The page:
As Bluesky opens to the public, CEO Jay Graber faces her biggest challenge yet

Bluesky CEO Jay Graber says that her job is like being a substitute teacher. It’s not what you’d expect from the head of an experimental, up-and-coming social platform, but it makes sense: there’s a lot of pressure, and a mischievous audience is eager to poke and prod at any crack in your armor until you break.

As the Twitter-like app opens to the public, Graber is reminiscing about her first public gaffe as a CEO.

“All of the users collectively deciding that posts were called ‘skeets,’ and me trying to say, ‘no guys, they’re posts,’ and then being endlessly ridiculed was pretty funny,” Graber told TechCrunch.

The blend of “sky” and “tweet” has some unsavory connotations, which -- to keep the substitute teacher metaphor alive -- is befitting of a middle schooler’s sense of humor. But it was too late: even CNN anchor Jake Tapper referred to a Bluesky post as a “skeet” live on air.

“Some people said there always needs to be a tension between the users and the platform. Funnily enough, it does feel like there’s this dynamic of the substitute teacher in the room,” Graber said. “It’s like, ‘No, we’re gonna riot!’ and that sort of pushback is, I think, part of the natural elements of running a social app.”

But it’s not all shitposts and portmanteaus when you’re building a new social media infrastructure from the ground up. "Skeetgate" was a pretty low-stakes controversy to kick things off, but as the platform evolves, Bluesky faces more urgent concerns, and not just the usual questions of content moderation or how to responsibly monetize. As a decentralized platform, Graber and her team are faced with an ongoing challenge: How do you create powerful open source social tools without them getting co-opted by bad actors?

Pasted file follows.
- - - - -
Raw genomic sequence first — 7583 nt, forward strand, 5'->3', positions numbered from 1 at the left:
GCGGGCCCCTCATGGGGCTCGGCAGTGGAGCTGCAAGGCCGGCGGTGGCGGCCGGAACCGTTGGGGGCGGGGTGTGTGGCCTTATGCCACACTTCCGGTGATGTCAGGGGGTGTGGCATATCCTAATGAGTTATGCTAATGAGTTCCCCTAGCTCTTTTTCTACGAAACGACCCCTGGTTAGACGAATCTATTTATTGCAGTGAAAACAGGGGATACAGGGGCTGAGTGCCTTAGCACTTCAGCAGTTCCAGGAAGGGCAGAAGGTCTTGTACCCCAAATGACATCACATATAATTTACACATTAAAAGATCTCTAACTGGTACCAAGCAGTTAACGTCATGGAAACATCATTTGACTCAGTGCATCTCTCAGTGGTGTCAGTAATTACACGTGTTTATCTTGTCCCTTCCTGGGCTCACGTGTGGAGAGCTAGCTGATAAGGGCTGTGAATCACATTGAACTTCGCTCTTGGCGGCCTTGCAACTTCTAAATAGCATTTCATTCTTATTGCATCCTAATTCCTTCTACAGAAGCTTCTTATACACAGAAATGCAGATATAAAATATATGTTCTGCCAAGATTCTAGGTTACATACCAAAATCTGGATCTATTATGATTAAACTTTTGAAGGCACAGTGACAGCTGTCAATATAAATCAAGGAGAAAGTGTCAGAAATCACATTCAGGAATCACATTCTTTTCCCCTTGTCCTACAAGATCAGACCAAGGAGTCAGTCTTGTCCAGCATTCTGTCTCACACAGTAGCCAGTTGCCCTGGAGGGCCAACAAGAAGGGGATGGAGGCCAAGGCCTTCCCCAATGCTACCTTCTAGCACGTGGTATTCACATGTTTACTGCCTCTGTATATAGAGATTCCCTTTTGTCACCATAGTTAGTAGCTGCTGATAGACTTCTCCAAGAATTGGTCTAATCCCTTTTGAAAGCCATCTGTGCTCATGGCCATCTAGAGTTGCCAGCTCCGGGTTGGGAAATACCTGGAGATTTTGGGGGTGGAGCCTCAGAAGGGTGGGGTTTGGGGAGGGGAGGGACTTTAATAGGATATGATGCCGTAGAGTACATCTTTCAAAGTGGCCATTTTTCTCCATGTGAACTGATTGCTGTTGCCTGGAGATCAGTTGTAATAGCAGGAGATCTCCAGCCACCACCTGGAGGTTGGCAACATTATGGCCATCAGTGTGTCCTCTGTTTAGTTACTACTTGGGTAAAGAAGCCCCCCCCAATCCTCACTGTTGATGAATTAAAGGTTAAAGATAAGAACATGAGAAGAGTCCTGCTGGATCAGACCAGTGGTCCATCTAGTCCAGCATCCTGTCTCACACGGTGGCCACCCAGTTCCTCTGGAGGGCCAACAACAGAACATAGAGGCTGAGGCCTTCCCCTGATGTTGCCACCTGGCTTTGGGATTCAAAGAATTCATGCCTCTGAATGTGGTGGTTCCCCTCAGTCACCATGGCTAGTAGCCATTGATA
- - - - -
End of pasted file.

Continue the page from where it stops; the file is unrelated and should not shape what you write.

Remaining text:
Entering the decentralized web

Bluesky isn’t just a new Twitter competitor. The company also created the AT Protocol for social networking, which is completely open source. That way, the public has a 24/7 view into what Bluesky’s team is building, and how they’re doing it.

“People are able to just directly go in and modify the code -- like, when we say this is open source social, all the code is open source,” Graber said. This means users have the agency to build new features for themselves. “People decided they were tired of not having videos and GIFs, right? So a community member went in and added that as a public contribution. We’re not natively handling media, but we’re now playing YouTube embeds and GIF embeds.”

Better yet, third-party developers can build their own custom algorithmic feeds, which they can make available to the rest of the user base -- they’re even searchable inside of the Bluesky app.

Some algorithmic feeds are more technically driven, like one that only shows posts from people who follow you (the reverse of a standard following feed). Another shows only image posts from people you follow. Other feeds help users find specific, niche communities, which range from a feed of furries, to one that shows Ukrainian users’ perspectives of the war with Russia. These feeds can use machine learning to strengthen the recommendation algorithm beyond just surfacing posts with a certain keyword or posts from a specific list of users.

Some feeds are just silly, like Graber’s personal favorite: a feed about moss.

“No one explicitly joined a moss community,” Graber said. “It’s just sort of pulling up, surfacing, dredging streams of interaction out of the global conversation. And then seeing a community form organically around that is something really cool.”

Later on, developers will also be able to make their own content moderation models, which users can subscribe to as though they’re following an account. And soon, Bluesky will open up federation, which allows users to create their own social media servers that communicate with each other via the AT Protocol.